Rogers Media paints dire picture of conventional TV

Rogers Media president Keith Pelley told CRTC regulators Tuesday that he wants "flexibility" to ensure the OMNI stations remain competitive in a fast-changing digital landscape.
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Rogers Media president Keith Pelley told the CRTC Tuesday that Canadian conventional TV’s financial problems are more dire than ever, and will continue to suffer until the regulator gives TV channels sought-after flexibility.

“Some of the trends and shifts I have witnessed over the last couple of years I would have never imagined possible. Just like Blockbuster was wiped out by online VOD, there is a very real risk that OTA TV will become obsolete,” Pelley told the CRTC.

He was addressing regulators during hearings into licence renewals for 17 Rogers-owned TV services, including City and Sportsnet.

Pelley said that, since acquiring the City stations in 2007, Rogers Media has rung up losses of $238 million.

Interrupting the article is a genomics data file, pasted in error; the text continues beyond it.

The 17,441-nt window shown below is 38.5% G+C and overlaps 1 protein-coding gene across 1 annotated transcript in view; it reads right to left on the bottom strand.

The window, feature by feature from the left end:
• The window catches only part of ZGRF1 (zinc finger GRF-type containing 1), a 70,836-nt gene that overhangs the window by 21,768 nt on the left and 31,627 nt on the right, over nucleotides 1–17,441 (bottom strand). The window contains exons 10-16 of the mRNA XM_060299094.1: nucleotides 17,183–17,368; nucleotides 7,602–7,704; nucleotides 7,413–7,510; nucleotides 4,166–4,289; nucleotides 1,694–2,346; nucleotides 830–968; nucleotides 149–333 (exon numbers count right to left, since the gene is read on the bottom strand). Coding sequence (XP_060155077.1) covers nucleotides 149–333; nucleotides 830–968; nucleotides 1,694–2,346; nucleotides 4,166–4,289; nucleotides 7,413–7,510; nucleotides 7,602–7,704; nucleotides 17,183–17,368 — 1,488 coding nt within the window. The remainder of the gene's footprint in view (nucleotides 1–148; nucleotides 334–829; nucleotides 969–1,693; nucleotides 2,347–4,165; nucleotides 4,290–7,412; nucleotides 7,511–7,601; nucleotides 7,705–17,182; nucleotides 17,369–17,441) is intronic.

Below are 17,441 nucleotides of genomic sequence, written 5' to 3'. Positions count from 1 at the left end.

“Last year it became pretty clear that we needed to do things differently or we would continue to see a steady decline in City’s profitability,” he told the CRTC.

He argued fortunes at the City network could be salvaged by acquiring NHL hockey.

The recent $5.2 billion, 12-year rights deal with the NHL for exclusive Canadian broadcast rights promises benefits to City in terms of promotion, revenue, “and perhaps more importantly a chance to reduce our reliance on US programming,” Pelley said.

It’s the same dire picture at OMNI, which is also in crisis, he added.

“Let me be clear, OMNI is not a viable business unless something can be done to reverse its financial situation,” Pelley told the CRTC.

He said OMNI’s revenues have slid from $80 million in 2011 to under $35 million this year.

The cause of the secular decline: US network series aren’t the money spinners they once were in the emerging digital age.

American programming is widely available on specialty channels and over-the-top digital platforms like Netflix.

So OMNI’s revenue from re-runs of US shows has declined markedly by $40 million, or 60%, since 2011.

The upshot is that Pelley called for “flexibility” in content requirements to allow OMNI to restore its competitiveness.

That includes reducing the number of ethnic communities that OMNI stations cover, and a call for ethnic language newscasts to migrate online, to where consumers increasingly get breaking news coverage.

From Playback Daily